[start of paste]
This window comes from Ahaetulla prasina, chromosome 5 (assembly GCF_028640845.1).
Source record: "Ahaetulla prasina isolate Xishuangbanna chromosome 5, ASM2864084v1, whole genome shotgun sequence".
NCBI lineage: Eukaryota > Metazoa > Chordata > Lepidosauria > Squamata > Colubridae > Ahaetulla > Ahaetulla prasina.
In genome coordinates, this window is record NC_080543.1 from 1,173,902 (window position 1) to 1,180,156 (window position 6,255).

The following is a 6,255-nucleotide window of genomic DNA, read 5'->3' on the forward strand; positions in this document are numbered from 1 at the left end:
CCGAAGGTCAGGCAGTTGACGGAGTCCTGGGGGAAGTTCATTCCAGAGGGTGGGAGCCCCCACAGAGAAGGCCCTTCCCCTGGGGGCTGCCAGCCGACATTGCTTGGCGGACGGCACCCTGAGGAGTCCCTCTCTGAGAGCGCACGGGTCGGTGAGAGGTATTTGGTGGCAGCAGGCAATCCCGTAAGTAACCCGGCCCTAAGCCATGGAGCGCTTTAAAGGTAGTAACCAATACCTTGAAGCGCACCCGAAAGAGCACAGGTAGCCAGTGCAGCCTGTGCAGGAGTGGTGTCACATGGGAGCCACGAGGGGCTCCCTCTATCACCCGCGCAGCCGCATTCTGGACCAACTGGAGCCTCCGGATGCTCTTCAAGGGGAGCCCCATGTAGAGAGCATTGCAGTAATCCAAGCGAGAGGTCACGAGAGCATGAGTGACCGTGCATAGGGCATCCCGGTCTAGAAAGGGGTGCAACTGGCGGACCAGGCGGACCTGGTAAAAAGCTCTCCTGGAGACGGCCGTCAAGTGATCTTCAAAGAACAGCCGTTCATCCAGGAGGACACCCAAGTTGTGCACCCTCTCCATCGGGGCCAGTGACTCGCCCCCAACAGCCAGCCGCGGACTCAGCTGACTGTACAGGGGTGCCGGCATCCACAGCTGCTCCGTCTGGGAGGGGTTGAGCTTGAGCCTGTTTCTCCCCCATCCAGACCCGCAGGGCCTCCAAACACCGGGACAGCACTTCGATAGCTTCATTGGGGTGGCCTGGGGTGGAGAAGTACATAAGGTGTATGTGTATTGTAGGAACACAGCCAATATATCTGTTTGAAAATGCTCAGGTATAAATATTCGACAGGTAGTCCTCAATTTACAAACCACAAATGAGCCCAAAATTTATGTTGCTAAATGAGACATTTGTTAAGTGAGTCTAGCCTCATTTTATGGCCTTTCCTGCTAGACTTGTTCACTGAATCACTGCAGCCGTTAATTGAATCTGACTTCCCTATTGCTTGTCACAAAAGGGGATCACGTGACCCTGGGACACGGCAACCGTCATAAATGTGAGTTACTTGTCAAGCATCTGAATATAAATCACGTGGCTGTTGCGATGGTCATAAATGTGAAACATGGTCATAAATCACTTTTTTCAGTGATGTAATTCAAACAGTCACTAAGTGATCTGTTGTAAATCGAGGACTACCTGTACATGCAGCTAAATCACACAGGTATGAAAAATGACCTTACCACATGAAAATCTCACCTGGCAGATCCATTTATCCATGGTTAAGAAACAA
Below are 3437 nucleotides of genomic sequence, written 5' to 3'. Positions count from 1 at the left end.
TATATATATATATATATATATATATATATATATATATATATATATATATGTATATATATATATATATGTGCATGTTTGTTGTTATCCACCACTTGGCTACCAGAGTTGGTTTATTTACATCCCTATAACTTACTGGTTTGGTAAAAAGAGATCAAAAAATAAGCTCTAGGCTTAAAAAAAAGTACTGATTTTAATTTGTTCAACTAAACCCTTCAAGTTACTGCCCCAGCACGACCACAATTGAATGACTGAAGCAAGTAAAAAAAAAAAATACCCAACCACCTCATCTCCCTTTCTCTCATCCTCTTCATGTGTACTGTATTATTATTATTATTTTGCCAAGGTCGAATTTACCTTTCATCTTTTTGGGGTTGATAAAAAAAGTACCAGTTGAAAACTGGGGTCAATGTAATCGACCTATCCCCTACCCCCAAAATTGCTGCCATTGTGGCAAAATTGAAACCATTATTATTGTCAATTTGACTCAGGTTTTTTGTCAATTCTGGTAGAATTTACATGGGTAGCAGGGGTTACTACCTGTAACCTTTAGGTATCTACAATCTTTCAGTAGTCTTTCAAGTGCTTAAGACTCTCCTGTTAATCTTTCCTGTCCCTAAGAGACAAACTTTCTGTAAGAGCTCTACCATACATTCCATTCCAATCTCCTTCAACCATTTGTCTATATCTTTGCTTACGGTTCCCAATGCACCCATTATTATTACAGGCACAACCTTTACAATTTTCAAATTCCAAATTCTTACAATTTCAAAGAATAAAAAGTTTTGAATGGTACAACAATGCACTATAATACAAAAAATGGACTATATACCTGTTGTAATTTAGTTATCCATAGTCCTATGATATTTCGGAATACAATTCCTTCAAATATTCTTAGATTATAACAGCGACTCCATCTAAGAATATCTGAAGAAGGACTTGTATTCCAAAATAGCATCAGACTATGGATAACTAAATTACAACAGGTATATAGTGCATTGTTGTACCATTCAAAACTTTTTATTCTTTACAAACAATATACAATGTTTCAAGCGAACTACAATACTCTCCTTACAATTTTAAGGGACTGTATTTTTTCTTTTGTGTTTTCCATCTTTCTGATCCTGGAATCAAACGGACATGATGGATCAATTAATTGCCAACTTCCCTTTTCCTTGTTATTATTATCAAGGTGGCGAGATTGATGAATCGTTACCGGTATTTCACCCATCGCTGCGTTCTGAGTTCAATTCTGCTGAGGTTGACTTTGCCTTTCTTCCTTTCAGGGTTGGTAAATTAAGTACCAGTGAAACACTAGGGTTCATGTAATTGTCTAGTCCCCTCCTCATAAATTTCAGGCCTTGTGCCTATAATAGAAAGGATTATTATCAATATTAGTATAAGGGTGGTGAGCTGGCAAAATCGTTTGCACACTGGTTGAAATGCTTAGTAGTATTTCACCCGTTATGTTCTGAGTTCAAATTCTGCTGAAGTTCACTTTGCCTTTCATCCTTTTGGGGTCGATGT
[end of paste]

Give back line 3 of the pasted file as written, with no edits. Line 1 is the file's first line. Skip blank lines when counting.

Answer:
NCBI lineage: Eukaryota > Metazoa > Chordata > Lepidosauria > Squamata > Colubridae > Ahaetulla > Ahaetulla prasina.